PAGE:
DOROTHY DAVIES (Soprano)
GWENYTH MISSELBROOKE (Pianoforte)
Personally conducted by JACK PAYNE
By Mr. G. THALBEN-BALL
(Organist to the Temple Church)
'From ST. MICHAEL'S, CORNHILL
From the Savoy Hotel
This listing contains language that some may find offensive.
Piano WORKS BY DEBUSSY
Played by LAFFITTE
La Cathedrale Engloutie (The (from
Cathedral under the Waves).. Preludes'—
Minstrels J Book I)
VERY many listeners, it is certain, now enjoy
Debussy. To some, he was introduced recently as one of the ' New Friends in Music,' to others, he has long been a welcome friend whose fresh and piquant observations come from a mind full of happy inspiration.
There could not be a better example of his power of using the pianoforte to suggest a picture and evoke a mood than the piece based on that Breton legend about the Cathedral of Ys, that was buried beneath the sea. On a calm day, the peasants used to declare, the tolling of the bells and the chanting of a phantom congregation could be heard, faint and sweet, from the depths. The other piece (which, like the Cathedral, is found in the first book of Preludes), wittily suggests the antics of a Negro band, with its stark, syncopated rhythms, the oilily vulgar tune that comes swaying in, and the clank of the banjo.
HELEN GILLILAND , who is at present playing the name part in Lady Mary at Daly's Theatre, graduated on the musical stage with the d'Oyley Carte Opera Company, for whom in the course of several years she sang most of the leading soprano parts in Gilbert and Sullivan opera-Yum-Yum, Patience, etc.
THE BALAGANTSCHINA in a Pot-pourri of Russian Songs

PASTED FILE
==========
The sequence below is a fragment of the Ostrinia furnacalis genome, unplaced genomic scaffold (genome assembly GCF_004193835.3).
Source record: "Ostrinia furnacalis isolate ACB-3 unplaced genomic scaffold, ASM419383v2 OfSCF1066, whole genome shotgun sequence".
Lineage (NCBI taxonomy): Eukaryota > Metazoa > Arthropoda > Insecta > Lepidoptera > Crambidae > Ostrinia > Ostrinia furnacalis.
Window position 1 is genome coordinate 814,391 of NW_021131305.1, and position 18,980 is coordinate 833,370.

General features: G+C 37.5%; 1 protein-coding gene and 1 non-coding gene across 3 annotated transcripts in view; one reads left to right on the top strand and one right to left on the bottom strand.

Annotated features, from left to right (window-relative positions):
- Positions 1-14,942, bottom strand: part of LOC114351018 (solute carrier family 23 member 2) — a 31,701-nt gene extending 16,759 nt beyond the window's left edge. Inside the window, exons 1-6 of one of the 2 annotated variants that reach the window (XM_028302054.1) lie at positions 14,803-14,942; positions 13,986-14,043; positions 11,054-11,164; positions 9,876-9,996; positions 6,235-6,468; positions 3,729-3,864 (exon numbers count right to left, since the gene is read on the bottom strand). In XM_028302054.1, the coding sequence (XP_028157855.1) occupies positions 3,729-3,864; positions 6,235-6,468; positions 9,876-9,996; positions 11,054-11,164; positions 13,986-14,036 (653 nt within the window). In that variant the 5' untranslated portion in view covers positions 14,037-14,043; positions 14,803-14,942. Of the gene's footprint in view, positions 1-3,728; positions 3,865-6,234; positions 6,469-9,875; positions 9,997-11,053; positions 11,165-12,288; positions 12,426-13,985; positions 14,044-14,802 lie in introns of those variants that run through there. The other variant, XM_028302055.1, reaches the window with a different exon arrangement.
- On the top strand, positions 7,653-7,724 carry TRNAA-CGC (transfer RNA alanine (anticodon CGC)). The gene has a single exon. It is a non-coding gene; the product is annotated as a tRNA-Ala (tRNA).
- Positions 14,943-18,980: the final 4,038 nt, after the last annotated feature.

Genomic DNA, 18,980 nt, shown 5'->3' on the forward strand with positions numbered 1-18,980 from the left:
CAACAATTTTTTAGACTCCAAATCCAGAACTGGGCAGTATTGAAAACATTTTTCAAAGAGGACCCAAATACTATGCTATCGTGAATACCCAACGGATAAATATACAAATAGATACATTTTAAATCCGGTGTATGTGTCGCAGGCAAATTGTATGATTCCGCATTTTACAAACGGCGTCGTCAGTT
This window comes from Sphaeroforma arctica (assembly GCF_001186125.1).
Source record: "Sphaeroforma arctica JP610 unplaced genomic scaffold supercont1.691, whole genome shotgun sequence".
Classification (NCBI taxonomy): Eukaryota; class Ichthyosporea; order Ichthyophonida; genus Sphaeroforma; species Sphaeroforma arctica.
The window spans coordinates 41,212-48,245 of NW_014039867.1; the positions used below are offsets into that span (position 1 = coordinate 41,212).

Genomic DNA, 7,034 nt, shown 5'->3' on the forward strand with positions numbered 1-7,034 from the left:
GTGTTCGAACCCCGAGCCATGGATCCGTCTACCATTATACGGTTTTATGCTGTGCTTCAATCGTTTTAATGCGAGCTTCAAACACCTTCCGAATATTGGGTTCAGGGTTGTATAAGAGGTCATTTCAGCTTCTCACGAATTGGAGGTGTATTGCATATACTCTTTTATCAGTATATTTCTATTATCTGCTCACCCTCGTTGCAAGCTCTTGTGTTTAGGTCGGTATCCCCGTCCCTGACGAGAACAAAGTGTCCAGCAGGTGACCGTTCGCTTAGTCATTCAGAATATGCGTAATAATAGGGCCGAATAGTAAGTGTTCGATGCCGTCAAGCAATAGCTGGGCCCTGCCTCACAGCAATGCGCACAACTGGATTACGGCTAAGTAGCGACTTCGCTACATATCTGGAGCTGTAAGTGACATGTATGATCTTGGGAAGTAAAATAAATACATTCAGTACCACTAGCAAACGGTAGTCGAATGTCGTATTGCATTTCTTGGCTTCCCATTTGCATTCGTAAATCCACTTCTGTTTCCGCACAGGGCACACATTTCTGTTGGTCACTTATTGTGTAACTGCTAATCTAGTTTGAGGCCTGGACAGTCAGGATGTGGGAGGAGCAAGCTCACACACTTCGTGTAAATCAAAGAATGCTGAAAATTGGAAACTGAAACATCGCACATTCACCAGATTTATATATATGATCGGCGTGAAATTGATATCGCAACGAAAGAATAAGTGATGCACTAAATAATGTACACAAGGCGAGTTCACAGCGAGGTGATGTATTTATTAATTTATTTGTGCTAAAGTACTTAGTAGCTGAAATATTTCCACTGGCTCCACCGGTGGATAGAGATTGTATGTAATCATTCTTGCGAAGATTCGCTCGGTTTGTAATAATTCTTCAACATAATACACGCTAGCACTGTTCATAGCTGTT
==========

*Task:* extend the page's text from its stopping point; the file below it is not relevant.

From Folk Songs to Opera
GENE GERRARD (Comedian)
(In Xylophone and Vylsophone Solos)
OSBORNE and PEBBYER (in Humorous Duets and Cross Talk)
THE B.B.C. DANCE ORCHESTRA
Personally conducted by Jack PAYNE
Sir H. KINGSLEY WOOD, M.P., Parliamentary Secretary to the Ministry of Health
At the Inaugural Banquet of the Oxford
Relayed from the Hotel Cecil
OXFORD is more than a beautiful city ; it is a city whose buildings, great and humble, whose very streets, stand for something very important in our national life. Many a young man has got his first impression of the beauty of things past, of traditional culture and secure peace, when he first saw the towers and spires of Oxford rise upon the skyline. Many a visitor from abroad has felt that he had found the key to one aspect of English history when he walked amongst the mellow Gothic of Oxford's Colleges, and over her immemorial shaven lawns. Now, outside and around Oxford, great industries are springing up, and the City itself is growing fast. To preserve the amenities of Oxford, and the beauty of the country around, and to reconcile its future with its past, is the aim of the Oxford Preservation Trust, at whose dinner that very brilliant Oxford man, Lord Birkenhead, will speak tonight.
ELSIE SUDDABY (Soprano) ; STUART ROBERTSON (Bass)
ANTONIO BROSA (Violin); VICTOR HELY-HUTCHINSON
Two Irish Songs (the words by W. B. Yeats ): Maid Quiet
The Lake Isle of Innisfree
Two Settings of Elizabethan Lyrics :
Sweet Suffolk Owl.
Words by Thomas Vautor
Lullaby, ' Be still, my sweet sweeting'
Words by Philips (1565)
ANTONIO BROSA and VICTOR HELY-HOTCHINSON
Sonata in C, in one Movement
In Praise of Woman (Words from the Harleian MS ) The Bellman's Song (from Ravensworth's ' Melismata,' 1611)
Call for the Robin-Redbreast and the Wren
(Words byWebster, from ' The White Devil')
In Youth is pleasure
(Words by Robert Weaver , c. 1550)
STUART ROBERTSON (Bass):
Invitation to the Waltz - Weber, arr. Artok
The Negro Suite - Coleridge-Taylor Nourmahal's Song Moorish Dance African Song
THE SLYDEL Octet : Excerpts from ' Hansel and Gretel' Humperdinck, - arr. Artok
Irish Tune from County Derry - Grainger
Bees' Wedding - Mendelssohn